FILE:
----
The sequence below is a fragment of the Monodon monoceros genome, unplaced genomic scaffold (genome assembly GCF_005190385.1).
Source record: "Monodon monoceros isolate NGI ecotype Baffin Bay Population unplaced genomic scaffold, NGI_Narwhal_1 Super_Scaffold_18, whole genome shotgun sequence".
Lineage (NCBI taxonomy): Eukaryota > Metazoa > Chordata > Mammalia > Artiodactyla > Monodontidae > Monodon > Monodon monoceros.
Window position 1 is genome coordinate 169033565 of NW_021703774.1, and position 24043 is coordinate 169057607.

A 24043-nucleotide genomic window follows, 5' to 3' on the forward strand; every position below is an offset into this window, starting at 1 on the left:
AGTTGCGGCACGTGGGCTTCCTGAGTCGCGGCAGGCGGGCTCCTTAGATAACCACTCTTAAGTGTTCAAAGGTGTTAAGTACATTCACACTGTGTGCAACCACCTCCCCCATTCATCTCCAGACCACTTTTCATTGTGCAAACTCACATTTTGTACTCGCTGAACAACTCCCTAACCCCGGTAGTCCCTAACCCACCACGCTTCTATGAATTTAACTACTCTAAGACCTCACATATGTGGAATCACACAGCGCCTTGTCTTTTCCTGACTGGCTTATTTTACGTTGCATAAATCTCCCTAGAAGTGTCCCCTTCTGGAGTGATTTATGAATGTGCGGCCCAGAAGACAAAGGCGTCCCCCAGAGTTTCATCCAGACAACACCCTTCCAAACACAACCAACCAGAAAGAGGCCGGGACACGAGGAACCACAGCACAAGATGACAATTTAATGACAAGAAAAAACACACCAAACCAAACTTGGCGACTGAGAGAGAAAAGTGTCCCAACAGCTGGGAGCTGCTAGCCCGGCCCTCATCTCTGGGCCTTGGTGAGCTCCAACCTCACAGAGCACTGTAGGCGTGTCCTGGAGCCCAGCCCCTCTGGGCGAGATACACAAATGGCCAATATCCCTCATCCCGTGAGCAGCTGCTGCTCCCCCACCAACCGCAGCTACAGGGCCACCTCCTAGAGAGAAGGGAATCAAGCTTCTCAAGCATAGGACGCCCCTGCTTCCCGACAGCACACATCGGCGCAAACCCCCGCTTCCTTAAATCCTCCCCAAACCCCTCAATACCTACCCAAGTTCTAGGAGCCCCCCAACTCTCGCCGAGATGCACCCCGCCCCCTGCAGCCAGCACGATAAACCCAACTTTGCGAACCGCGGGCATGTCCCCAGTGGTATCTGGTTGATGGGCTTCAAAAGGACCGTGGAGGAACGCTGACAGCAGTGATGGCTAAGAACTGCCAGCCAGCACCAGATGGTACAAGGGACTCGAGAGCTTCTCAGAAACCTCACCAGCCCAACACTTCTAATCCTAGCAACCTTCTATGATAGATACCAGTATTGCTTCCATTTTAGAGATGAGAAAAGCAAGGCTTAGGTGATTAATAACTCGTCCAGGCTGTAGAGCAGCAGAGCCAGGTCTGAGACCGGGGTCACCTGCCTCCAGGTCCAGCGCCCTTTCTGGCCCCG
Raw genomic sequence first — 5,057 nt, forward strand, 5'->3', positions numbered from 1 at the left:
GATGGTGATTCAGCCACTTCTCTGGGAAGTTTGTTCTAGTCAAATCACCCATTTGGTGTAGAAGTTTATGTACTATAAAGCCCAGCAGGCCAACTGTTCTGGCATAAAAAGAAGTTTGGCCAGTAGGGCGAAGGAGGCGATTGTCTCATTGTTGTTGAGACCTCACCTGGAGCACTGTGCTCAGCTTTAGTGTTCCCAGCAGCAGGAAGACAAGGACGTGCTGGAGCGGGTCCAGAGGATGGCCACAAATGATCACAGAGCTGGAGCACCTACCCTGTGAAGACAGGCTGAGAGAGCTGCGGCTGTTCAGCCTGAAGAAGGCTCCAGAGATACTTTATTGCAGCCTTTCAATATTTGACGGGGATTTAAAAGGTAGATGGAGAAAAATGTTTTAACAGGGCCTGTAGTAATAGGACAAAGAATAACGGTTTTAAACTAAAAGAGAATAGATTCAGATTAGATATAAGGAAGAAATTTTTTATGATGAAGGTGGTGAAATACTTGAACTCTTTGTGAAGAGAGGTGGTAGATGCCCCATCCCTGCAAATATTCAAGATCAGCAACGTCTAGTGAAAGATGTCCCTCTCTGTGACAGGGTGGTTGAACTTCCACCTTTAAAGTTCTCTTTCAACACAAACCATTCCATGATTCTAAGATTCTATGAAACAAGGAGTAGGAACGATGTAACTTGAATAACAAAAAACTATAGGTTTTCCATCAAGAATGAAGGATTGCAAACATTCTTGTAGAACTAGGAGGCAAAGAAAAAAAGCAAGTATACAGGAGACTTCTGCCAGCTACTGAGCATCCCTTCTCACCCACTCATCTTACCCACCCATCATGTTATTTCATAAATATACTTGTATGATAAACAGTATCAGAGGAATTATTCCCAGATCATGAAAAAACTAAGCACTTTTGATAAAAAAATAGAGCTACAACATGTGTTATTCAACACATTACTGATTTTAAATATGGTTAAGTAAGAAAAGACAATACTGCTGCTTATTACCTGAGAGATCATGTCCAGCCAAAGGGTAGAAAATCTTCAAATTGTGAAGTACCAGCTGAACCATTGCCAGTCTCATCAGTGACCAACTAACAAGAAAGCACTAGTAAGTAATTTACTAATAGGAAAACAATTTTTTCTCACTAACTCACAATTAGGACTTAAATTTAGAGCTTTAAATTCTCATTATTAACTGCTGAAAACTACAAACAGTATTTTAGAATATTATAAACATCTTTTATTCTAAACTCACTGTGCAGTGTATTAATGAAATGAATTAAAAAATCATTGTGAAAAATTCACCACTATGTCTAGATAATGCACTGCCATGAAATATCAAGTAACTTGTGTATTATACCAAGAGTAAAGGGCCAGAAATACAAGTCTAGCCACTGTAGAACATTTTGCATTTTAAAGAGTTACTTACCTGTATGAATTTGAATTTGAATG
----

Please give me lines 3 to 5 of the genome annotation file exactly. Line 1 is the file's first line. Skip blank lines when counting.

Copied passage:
Lineage (NCBI taxonomy): Eukaryota > Metazoa > Chordata > Mammalia > Artiodactyla > Monodontidae > Monodon > Monodon monoceros.
Window position 1 is genome coordinate 169033565 of NW_021703774.1, and position 24043 is coordinate 169057607.

A 24043-nucleotide genomic window follows, 5' to 3' on the forward strand; every position below is an offset into this window, starting at 1 on the left: